Kelo v. City of New London
United States Supreme Court 126s.ct. 326 (2005)
New London in the state of Connecticut seized private property belonging to a number of people including Kelo Susette. The city applied its distinguished domain authority to seize the property and sell it to private developers. Kelo Susette and other sued the City of New London on the basis that the city violated the Fifth Amendment takings clause that provides that the government should not take private property for any form of public use without undertaking just compensation to the owners. In addition, the owners emphasized that taking private property and selling such property to private developers did not amount to public use. The Supreme Court ruled in favor of the City of New London.
Did the City of New London violate the Fifth Amendment by taking the property of offering it up for sale with the aim that the developers would enhance the economy the city?
The Takings Clause of the Fifth Amendment provides that each state possesses the power of Eminent Domain. In addition, it limits takings by ensuring that just compensation is provided for the taking of private property. Precedence is provided in Chicago, B. & Q. Railroad Co. v. Chicago (1897).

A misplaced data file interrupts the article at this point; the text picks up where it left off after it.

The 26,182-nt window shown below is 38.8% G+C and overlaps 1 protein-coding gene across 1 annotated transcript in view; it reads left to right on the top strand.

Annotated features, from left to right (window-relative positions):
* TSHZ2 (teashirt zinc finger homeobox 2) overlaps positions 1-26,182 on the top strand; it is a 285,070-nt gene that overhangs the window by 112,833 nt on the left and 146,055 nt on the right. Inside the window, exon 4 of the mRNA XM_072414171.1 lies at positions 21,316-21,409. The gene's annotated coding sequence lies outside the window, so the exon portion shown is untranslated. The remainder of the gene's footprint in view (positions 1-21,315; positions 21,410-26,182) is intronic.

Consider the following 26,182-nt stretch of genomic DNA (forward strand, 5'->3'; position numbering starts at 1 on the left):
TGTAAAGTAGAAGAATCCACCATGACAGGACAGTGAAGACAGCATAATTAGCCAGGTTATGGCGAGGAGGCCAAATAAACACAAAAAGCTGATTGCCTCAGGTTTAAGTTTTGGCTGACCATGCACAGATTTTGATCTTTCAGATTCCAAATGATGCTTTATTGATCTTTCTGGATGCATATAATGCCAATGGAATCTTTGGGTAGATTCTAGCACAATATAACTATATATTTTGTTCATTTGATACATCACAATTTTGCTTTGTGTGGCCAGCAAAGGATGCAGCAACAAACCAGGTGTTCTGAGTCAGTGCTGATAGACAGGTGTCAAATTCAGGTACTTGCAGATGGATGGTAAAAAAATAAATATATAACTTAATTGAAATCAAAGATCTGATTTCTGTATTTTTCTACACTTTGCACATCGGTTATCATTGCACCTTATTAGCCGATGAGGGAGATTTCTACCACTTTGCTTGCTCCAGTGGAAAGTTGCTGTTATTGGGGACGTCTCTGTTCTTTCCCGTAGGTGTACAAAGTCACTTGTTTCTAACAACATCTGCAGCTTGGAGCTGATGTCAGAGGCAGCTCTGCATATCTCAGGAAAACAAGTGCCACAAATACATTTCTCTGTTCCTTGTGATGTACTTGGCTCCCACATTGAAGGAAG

The intention of a “public use” amounted to enhancing the economy of the city with the developments to be undertaken by the private owners. Public use and public purpose were termed as equal in the ruling. This is because the term “public use” was not taken literally and amounted to the greater benefit of the public through enhanced economic activity from the private developments.
United States Supreme Court affirmed the decision ruling in favor of the City of New London.